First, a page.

Jyotika is making every film count in her second innings. On that note, here is the review of her latest release - Raatchasi, directed by debutante Sy. Gowtham Raj and produced by Dream Warrior Pictures.
The one line of the film is very thin and it is quite natural for the audience to have understood the premise from the trailer itself. Raatchasi is about the travel of Geetha Rani (Jyotika), who sets her own self on a mission to enhance and develop the quality of a Government school she works in. How she methodically transforms the school and eradicates all the negativity, forms the rest of the plot.
Jyotika has played the character of Geetha Rani with the fullest conviction and there are no complaints as such with her performance. She breathes life to the character. She also has a surprisingly interesting fight sequence and it looks as if she asks, "Why should boys have all the fun?" This role is a shift in gears for Jyotika. The audiences would connect well with her performance.
Poornima Bhagyaraj has done her part well with just one scene allowing her the space to do so. The director could've used more of her as she seems to be the only good teacher from the film's start, but who never had a scene for that establishment or so. Hareesh Peradi lends a decent performance but his dubbing is unclear at places. Also, the characterisation is very weak and you don't see the antagonist put up a strong fight against the Shero.
The dialogues are sharp and thought provoking, that packs a punch. The ideas incorporated in teaching a student is interesting to watch, especially, when a teacher asks a student about which place he wants to travel to, in India. There are also some really cute moments that will keep the viewers smiling. The young kid - Kathir's innocent love for Jyotika is cute and it brings some genuine laughs. Jyotika's introduction scene definitely sets up the right momentum and it gives the right build-up for her character. The intent and the message is very relevant and it brings out the hard truths about the current state of Government schools, which also gives a reality check.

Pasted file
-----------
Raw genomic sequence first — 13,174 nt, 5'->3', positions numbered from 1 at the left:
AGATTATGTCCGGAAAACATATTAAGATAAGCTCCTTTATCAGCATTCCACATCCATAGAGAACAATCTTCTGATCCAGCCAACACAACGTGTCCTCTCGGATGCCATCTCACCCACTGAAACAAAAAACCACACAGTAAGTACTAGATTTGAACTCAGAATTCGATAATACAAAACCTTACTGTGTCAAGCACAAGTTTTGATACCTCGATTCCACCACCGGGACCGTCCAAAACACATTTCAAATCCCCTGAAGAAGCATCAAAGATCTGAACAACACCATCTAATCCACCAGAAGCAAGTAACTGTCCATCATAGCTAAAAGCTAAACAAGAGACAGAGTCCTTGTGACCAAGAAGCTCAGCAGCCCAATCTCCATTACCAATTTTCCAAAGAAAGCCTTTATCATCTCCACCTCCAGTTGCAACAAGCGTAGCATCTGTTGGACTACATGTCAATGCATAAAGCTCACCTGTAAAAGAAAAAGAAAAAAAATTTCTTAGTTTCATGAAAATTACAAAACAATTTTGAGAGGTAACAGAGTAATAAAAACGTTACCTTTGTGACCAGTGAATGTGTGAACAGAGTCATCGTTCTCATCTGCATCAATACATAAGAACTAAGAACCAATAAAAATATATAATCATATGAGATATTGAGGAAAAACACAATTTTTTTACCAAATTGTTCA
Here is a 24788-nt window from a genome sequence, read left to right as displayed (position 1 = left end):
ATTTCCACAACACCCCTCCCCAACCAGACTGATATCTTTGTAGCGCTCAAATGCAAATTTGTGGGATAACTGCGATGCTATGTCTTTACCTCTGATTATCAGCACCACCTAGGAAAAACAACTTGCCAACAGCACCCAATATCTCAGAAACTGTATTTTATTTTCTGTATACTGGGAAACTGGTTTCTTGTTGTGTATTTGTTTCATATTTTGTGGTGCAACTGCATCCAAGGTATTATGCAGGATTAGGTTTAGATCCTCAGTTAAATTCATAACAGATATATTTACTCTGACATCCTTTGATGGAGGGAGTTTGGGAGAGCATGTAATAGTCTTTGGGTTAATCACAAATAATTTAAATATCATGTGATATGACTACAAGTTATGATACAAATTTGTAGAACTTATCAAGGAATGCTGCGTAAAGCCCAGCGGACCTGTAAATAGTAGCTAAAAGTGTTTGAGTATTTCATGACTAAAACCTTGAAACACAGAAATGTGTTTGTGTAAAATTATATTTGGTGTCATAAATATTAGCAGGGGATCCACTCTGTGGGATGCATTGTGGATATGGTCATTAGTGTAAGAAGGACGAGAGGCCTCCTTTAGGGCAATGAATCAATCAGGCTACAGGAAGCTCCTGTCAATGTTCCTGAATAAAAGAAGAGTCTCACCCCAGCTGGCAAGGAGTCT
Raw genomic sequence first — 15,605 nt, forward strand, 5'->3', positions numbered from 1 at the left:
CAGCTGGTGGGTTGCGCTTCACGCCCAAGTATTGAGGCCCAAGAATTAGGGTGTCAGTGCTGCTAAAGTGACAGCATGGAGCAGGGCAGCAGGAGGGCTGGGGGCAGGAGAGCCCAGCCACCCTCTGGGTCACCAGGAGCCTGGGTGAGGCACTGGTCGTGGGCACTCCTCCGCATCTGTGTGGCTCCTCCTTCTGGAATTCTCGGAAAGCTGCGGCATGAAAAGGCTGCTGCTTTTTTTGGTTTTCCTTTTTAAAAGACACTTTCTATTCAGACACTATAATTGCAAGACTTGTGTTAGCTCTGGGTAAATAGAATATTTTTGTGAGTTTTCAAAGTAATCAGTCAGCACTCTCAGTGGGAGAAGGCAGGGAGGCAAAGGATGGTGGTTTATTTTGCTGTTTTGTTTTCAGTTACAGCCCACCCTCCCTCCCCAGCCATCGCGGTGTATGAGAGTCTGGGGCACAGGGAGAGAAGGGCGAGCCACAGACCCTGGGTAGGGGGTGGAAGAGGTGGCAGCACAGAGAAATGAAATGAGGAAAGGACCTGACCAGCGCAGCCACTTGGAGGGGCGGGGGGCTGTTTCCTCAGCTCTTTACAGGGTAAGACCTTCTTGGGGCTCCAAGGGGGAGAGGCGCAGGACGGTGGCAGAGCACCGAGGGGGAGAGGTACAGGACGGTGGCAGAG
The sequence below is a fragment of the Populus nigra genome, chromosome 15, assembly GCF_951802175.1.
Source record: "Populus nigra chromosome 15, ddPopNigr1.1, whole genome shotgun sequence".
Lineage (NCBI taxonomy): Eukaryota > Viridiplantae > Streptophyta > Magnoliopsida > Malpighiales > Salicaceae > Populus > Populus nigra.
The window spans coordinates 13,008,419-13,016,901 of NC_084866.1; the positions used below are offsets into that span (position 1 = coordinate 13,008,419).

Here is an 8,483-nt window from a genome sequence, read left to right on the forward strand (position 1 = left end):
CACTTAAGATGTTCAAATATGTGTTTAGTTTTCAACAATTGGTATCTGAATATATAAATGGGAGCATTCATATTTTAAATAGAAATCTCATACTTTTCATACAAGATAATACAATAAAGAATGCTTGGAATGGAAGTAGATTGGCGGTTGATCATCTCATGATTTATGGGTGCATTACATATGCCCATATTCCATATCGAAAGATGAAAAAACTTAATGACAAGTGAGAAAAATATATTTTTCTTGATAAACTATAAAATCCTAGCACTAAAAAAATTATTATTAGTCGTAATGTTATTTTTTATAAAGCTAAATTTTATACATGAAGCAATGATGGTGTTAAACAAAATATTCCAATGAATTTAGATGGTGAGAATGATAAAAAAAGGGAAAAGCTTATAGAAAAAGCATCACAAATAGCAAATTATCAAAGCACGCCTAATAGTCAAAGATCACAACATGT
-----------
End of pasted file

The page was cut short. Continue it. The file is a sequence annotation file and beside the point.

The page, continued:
The emotions look plastic and that doesn't establish a connect. Geetha Rani's relationship with her father is vaguely explained and even an impactful situation looks very ordinary due to that. Similar to that is her scene with Poornima Bhagyaraj, where the intended emotions take a back seat. The first half has enough moments to keep you engaged but the latter half meets with a few issues. The pace and engagement is a concern as the scenes fall flat without any interesting elements to keep the proceedings going in a proper flow.
The film also has a preachy touch while conveying a message. The preachy treatment might not work for all. The flashback portions that establish Jyotika's character don't lend a helping hand. The conflict is not solid enough and the lack of powerful scenes keep the second half flat. It is also obvious that the film flows in a predictable route.
Director Gowtham Raj has got a good intent and the writing is neat with a socially relevant theme being the premise. However, it needed an engaging screenplay with fresh scenes to make it a more impactful affair. The execution and the overall packaging could have definitely been better.
Gokul Benoy’s cinematography is composed and neat. The eye-pleasing visuals and colour tone are a positive for the film. Sean Roldan’s background score adds essence to an extent, in select scenes. The song, ‘Rekka Namakku’ is a delightful number.